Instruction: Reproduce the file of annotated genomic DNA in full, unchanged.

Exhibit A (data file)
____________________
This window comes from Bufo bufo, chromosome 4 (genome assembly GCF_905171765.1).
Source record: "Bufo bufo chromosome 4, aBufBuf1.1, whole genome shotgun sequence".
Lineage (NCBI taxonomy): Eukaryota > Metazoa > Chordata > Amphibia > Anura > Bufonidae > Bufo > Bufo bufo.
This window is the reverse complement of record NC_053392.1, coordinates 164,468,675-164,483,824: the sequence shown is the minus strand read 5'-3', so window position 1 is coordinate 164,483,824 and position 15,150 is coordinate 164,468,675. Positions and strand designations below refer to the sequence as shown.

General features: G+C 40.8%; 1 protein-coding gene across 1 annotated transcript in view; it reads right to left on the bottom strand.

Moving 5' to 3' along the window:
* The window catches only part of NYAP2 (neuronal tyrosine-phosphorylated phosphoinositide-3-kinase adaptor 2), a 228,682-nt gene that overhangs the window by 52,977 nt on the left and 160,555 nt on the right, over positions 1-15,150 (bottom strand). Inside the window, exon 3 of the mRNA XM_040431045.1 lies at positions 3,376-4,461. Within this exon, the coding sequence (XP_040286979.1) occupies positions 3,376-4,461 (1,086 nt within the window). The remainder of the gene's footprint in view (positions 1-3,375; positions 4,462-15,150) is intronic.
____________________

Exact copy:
This window comes from Bufo bufo, chromosome 4 (genome assembly GCF_905171765.1).
Source record: "Bufo bufo chromosome 4, aBufBuf1.1, whole genome shotgun sequence".
Lineage (NCBI taxonomy): Eukaryota > Metazoa > Chordata > Amphibia > Anura > Bufonidae > Bufo > Bufo bufo.
This window is the reverse complement of record NC_053392.1, coordinates 164,468,675-164,483,824: the sequence shown is the minus strand read 5'-3', so window position 1 is coordinate 164,483,824 and position 15,150 is coordinate 164,468,675. Positions and strand designations below refer to the sequence as shown.

General features: G+C 40.8%; 1 protein-coding gene across 1 annotated transcript in view; it reads right to left on the bottom strand.

Moving 5' to 3' along the window:
* The window catches only part of NYAP2 (neuronal tyrosine-phosphorylated phosphoinositide-3-kinase adaptor 2), a 228,682-nt gene that overhangs the window by 52,977 nt on the left and 160,555 nt on the right, over positions 1-15,150 (bottom strand). Inside the window, exon 3 of the mRNA XM_040431045.1 lies at positions 3,376-4,461. Within this exon, the coding sequence (XP_040286979.1) occupies positions 3,376-4,461 (1,086 nt within the window). The remainder of the gene's footprint in view (positions 1-3,375; positions 4,462-15,150) is intronic.